Contact Us Today at:

(303) 500-5116

Find Solutions Through Mediation.

A direct, practical approach to mediation.

Find Solutions Through Mediation.

A direct, practical approach to mediation.


Ellen M. Ross practiced family law for over 16 years before deciding to mediate. She found at times, that what her clients requested was not actually what they wanted, or it could be attained in a more efficient way. In short, Ellen offers creative solutions that satisfy clients while diffusing emotions on both sides of the table.

Ellen’s desire to mediate was born from the belief that, “If I could just talk to the opposing party, I could get them to see this problem in a different way that would facilitate resolution.” By encouraging more agreeable attitudes, she believes that the perception of fairness is more likely to result in satisfaction and adherence to the agreement. Finding alternative paths to optimizing each party’s objectives is where Ellen’s mediation services excel.

Years of Family Law Expertise.

Ellen’s mediation practice is rooted in her extensive experience as a family law attorney.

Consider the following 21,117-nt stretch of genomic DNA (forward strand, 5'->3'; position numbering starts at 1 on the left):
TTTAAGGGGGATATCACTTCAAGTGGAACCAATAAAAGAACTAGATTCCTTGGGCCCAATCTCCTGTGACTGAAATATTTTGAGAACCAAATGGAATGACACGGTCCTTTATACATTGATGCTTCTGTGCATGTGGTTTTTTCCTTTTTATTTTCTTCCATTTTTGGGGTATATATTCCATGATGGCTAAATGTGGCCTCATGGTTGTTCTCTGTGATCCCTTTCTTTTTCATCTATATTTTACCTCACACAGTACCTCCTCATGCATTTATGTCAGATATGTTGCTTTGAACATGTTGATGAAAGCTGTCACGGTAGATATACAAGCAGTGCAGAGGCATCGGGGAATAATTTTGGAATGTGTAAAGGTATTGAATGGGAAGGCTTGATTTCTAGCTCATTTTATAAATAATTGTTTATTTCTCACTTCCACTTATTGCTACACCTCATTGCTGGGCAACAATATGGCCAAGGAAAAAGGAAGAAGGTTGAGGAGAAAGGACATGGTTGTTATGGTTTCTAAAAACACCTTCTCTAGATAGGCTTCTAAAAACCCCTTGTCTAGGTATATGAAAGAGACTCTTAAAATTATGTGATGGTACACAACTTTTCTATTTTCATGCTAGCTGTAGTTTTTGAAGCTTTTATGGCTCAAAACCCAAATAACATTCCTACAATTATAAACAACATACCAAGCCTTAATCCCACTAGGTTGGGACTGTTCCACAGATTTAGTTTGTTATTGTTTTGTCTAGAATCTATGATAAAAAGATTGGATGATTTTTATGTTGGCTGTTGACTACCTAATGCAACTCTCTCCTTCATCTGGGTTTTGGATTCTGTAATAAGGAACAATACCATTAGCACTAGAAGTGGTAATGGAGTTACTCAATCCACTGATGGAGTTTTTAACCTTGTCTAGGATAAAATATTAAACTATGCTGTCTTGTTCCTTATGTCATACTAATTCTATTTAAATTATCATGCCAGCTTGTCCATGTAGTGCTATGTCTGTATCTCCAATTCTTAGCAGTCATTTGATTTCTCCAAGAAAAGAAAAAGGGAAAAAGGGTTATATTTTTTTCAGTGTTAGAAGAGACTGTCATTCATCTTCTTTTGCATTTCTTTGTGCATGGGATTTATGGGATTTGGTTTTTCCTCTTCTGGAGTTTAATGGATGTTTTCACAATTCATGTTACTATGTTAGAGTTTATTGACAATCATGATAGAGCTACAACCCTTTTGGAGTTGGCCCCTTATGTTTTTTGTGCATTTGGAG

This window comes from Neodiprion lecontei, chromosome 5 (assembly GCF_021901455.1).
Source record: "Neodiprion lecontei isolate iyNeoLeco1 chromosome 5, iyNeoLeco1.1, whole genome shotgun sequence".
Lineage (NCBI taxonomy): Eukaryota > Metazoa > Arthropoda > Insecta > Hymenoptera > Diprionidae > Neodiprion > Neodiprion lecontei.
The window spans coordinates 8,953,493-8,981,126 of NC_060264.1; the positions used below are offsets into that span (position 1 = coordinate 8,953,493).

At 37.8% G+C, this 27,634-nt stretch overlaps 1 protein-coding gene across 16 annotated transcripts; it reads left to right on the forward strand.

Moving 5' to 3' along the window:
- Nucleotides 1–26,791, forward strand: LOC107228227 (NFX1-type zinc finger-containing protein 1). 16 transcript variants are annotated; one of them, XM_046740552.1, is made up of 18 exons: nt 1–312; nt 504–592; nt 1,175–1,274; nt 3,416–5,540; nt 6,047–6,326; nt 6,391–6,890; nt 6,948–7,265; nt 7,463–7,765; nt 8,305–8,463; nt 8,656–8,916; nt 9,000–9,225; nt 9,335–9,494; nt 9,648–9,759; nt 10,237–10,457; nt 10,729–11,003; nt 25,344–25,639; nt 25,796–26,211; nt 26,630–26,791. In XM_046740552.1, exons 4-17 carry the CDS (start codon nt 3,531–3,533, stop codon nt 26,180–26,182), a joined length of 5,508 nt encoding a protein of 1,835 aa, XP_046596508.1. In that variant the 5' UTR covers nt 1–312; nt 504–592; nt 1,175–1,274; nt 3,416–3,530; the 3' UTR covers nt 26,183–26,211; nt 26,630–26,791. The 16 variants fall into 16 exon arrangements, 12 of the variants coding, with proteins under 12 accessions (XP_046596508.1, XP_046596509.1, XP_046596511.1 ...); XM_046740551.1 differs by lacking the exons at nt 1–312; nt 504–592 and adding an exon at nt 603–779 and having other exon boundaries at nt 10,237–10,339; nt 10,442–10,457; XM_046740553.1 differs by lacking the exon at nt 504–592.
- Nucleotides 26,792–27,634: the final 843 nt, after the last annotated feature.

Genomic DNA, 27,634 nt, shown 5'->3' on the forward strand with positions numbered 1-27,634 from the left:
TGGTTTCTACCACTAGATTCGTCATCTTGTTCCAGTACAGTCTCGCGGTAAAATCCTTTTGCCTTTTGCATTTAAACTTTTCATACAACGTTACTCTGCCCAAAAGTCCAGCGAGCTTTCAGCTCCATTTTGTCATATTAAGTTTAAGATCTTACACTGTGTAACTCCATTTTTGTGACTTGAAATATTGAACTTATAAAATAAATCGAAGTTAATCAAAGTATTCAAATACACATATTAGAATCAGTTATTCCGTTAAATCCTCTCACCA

Mediation is an informal process where a neutral and knowledgeable third party, the mediator, uses conflict resolution to assist parties in reaching a mutually acceptable agreement. The parties meet with the mediator, express their point of view, and are guided by the mediator to identify issues and develop options for resolving the issues to reach a resolution.
Typically, the parties may start in the same room for the initial introduction but are placed in separate rooms for purposes of negotiation. The mediator will go back and forth to each party’s room in an attempt to help the parties reach a compromise. If the parties agree and the mediator believes it would be beneficial, the parties can mediate in the same room.

You do not have to have an attorney to mediate, but you need to understand that the mediator does not provide legal advice to either party even if the mediator is an attorney. An attorney can discuss issues with you, give you legal advice, evaluate offers and assist you in making counter offers. Mediators are not legal advisers, and cannot provide legal advice to any party involved in mediation.

Yes, the mediator may draft the agreement, if you request it. The agreement is called a Memorandum of Understanding (MOU). It will only be binding if it is signed by both parties. It then can be filed with the Court and will become an order of the Court. The MOU is an exception to the confidentiality of mediation.
You will go to Court and a judicial officer will resolve your issue with a Court order. Studies have shown that parties are more likely to follow an agreement that they reach in mediation than a Court order.

The best resolution is one where you are an active participant.